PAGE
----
90% of your mobile users suck (here’s how to fix that)

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App users are hard to get and harder to keep. Even worse, 90 percent of the ones you do keep don’t become high-value users, either by buying something in your freemium game or watching an ad in your productivity app.

So how’s a hard-working mobile developer going to get paid?

Mobile marketing automation system Kahuna says the answer is an engagement marketing strategy and a systematic retention plan that starts the moment a user installs your app. With those two factors in play, publishers can boost 90-day retention by 180 percent.

That includes, Kahuna CEO Adam Marchick says, the use of an “anti-funnel.”

app retention

“It also requires a marketer to have clear insight into their anti-funnel. Yes, ANTI-funnel,” Marchick told me via email. “Many marketing platforms support users that move in a logical way through the customer journey/sales funnel. In today’s cross-channel world, that journey doesn’t work for most.  We’ve found that it’s more important to identify signs of churn and develop campaigns to keep those users in the fold, rather than messaging your best customers who are already doing those key actions that you want them to.”

Done well, you’ll double your retention rate, the company says.

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A critical part of that retention plan is asking for the privilege of sending users push notifications, which help you onboard, engage, and re-engage mobile users. Every developer knows this, of course, but not every developer has the right strategy for getting permission — or for not abusing the privilege once granted.

The key, particularly on iOS, is not to ask with the device’s built-in system request. Get shot down there, and you’re likely toast forever. Instead, pre-ask with an in-app interstitial — ideally after having proven some initial value — and only trigger the iOS prompt when users indicate that they’d be interested.

Start sending annoying or too-frequent messages, however, and users are likely to engage the nuclear option:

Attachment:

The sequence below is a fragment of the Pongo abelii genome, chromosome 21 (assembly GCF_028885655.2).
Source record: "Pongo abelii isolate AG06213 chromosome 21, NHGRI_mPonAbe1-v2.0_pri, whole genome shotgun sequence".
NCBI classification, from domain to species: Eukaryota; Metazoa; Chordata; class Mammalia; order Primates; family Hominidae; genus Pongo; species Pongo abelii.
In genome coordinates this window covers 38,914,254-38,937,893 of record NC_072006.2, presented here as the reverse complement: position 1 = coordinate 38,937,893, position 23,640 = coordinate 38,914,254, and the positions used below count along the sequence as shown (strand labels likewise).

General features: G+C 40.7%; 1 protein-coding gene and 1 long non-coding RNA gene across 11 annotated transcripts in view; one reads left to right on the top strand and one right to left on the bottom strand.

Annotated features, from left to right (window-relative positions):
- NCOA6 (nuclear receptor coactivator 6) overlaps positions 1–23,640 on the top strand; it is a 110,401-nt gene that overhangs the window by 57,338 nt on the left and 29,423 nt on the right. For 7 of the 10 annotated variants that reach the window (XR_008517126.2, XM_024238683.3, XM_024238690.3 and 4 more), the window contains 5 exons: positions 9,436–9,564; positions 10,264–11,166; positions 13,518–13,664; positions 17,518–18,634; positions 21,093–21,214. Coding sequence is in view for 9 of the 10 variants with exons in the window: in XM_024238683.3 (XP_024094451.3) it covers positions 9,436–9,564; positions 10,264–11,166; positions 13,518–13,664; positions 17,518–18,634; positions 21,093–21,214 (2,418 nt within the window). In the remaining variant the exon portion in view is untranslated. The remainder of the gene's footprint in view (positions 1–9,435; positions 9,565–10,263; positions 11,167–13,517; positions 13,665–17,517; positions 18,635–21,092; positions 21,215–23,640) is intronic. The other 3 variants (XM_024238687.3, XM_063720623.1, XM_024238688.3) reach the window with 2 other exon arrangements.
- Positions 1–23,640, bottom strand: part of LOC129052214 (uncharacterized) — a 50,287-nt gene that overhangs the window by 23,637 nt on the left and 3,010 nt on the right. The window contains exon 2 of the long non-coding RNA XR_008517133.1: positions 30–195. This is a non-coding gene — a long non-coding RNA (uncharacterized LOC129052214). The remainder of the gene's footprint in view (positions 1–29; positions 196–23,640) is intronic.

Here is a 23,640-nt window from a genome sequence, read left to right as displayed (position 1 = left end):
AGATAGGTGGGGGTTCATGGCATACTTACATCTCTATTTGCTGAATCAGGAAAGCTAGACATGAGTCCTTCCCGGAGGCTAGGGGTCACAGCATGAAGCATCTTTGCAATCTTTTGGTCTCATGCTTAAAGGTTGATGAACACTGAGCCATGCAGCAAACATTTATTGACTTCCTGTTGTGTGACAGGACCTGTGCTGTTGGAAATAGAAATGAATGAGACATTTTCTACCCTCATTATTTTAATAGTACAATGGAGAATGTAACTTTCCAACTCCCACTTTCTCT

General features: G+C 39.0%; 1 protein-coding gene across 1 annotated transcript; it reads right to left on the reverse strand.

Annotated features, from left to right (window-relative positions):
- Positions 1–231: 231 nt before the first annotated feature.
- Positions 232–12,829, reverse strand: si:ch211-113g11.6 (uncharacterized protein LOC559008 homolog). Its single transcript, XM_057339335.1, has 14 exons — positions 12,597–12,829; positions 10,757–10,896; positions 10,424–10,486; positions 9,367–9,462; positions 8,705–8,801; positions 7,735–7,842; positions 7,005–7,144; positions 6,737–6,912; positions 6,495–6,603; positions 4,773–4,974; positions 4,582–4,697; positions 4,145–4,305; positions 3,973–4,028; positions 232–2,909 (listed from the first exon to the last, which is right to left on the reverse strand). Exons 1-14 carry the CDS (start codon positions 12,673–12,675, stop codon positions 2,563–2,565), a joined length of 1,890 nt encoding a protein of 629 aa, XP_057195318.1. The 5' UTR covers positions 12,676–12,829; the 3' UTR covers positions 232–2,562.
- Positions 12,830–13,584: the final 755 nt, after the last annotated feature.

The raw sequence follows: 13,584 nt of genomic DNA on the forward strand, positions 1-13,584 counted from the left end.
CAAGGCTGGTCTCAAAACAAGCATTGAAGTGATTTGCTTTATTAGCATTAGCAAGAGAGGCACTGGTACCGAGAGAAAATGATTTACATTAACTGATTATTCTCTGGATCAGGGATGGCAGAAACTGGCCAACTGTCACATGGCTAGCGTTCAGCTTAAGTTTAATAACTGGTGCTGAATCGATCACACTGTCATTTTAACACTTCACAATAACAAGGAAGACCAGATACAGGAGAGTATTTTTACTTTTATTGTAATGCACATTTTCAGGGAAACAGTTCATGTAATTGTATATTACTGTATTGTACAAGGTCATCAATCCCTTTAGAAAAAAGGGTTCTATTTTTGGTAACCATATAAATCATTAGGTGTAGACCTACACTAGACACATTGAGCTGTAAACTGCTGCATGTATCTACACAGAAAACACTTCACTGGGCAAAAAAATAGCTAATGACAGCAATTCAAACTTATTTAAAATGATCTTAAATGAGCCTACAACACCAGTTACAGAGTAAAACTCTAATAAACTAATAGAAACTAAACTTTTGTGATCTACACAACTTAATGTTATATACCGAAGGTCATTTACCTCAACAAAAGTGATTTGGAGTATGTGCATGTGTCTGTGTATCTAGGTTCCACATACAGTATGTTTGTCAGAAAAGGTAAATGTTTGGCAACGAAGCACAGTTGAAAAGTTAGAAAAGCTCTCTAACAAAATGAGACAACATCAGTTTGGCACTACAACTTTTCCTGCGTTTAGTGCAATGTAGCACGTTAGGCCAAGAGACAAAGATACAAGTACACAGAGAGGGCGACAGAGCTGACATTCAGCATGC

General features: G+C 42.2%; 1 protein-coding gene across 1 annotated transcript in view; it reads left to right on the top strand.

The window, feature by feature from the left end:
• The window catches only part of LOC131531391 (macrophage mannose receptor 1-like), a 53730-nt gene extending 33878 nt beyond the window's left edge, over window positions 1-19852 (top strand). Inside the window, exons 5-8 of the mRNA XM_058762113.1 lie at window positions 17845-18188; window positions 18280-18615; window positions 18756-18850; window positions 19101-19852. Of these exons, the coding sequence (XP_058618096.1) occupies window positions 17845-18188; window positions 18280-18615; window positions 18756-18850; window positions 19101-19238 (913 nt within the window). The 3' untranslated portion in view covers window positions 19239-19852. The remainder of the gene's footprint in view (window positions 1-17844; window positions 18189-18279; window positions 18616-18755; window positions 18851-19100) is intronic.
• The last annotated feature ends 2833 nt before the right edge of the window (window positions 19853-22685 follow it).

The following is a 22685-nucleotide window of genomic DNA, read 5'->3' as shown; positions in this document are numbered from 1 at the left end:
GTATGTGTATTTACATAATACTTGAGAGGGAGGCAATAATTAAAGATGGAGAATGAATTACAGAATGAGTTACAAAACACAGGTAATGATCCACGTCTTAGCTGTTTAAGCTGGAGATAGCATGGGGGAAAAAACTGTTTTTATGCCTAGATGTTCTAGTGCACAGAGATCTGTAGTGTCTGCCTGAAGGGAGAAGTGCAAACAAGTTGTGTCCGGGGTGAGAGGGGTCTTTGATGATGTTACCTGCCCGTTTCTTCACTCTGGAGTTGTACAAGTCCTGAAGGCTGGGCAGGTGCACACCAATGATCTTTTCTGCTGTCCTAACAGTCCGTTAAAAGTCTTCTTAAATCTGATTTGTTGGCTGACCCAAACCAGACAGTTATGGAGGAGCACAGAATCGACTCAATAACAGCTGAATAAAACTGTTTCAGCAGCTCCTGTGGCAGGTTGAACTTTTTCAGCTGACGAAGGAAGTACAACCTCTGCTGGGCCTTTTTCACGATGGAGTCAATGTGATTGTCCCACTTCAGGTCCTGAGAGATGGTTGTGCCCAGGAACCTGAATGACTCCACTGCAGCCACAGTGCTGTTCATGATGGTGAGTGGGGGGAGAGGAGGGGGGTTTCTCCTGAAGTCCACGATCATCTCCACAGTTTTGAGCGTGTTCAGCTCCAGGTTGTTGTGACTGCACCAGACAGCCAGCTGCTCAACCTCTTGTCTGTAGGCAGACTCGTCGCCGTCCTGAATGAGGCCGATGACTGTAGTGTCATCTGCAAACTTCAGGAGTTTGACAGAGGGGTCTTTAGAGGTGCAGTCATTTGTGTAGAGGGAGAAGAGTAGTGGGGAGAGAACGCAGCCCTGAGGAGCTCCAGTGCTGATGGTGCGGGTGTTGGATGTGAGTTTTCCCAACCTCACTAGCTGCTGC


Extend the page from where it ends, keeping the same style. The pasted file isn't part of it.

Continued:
“Kahuna has found that consumers are much more likely to uninstall an app than they are to navigate to a settings page to toggle off notifications,” the company said. “Once a user opts in, it’s very important that companies follow best practices around personalization, contextualization, and cadence to ensure the user continues to find value in the push messages sent.”

There’s a massive and persistent gulf between push messaging opt-in rates on iOS and Android: 46 percent on iOS versus 78 percent on Android.

That’s largely due to the fact that Android automatically opts users into message, although Kahuna recommends getting explicit opt-in even on Google’s mobile operating system. A recent study released by competitor Urban Airship found similar differences, or even a wider gap.

Retaining users is a major challenge, of course. But the bigger and more essential challenge is engaging them, since engaged users are those who can turn into valuable users who either buy in-app products or watch enough advertising to monetize — even if they don’t become one of the 0.15 percent of users who are whales and account for 50 percent of in-game revenue.

“The average consumer has about 33 apps on their phone, but only uses around 12 each day,” the company said.

As we’ve seen in our mobile advertising and brands report, half of those are owned by Facebook and Google, leaving just a few slots for other app publishers to squabble over. And particularly if your app isn’t a game people are playing multiple times a day, a mapping app they refer to regularly, or a social networking app they repeatedly check, messaging can help bring your app back to mind.

“Kahuna data shows that retail, finance, and travel apps were able to more than double their 30-, 60-, and 90-day retention using push,” the company said.

Interestingly, in the Urban Airship study, gaming was one of the lowest opt-in categories for push messaging, while in Kahuna’s it was one of the highest. Clearly, there’s still a great deal of variance from app to app as well as category to category, and also clearly, how you do push — in addition to how you execute an overall retention plan — is probably more important than whether or not you do it.

The Kahuna CEO’s advice here is relevant for all apps, not just games:

“We don’t encourage a daily blast of ‘buy more gems now,'” Marchick said. “Instead we encourage the companies we’re working with to use behavioral cues and engagement state to send messages that delight, not annoy. This keeps users opted in for the long haul.”

Of course, one thing to keep in mind is that no amount of optimization or strategy will engage or re-engage users in an app or game that sucks. The first task for mobile developers and publishers is the difficult challenge of creating something worth using or playing, and also worth coming back to regularly.

The Kahuna study was based on a review of 39 million mobile users.

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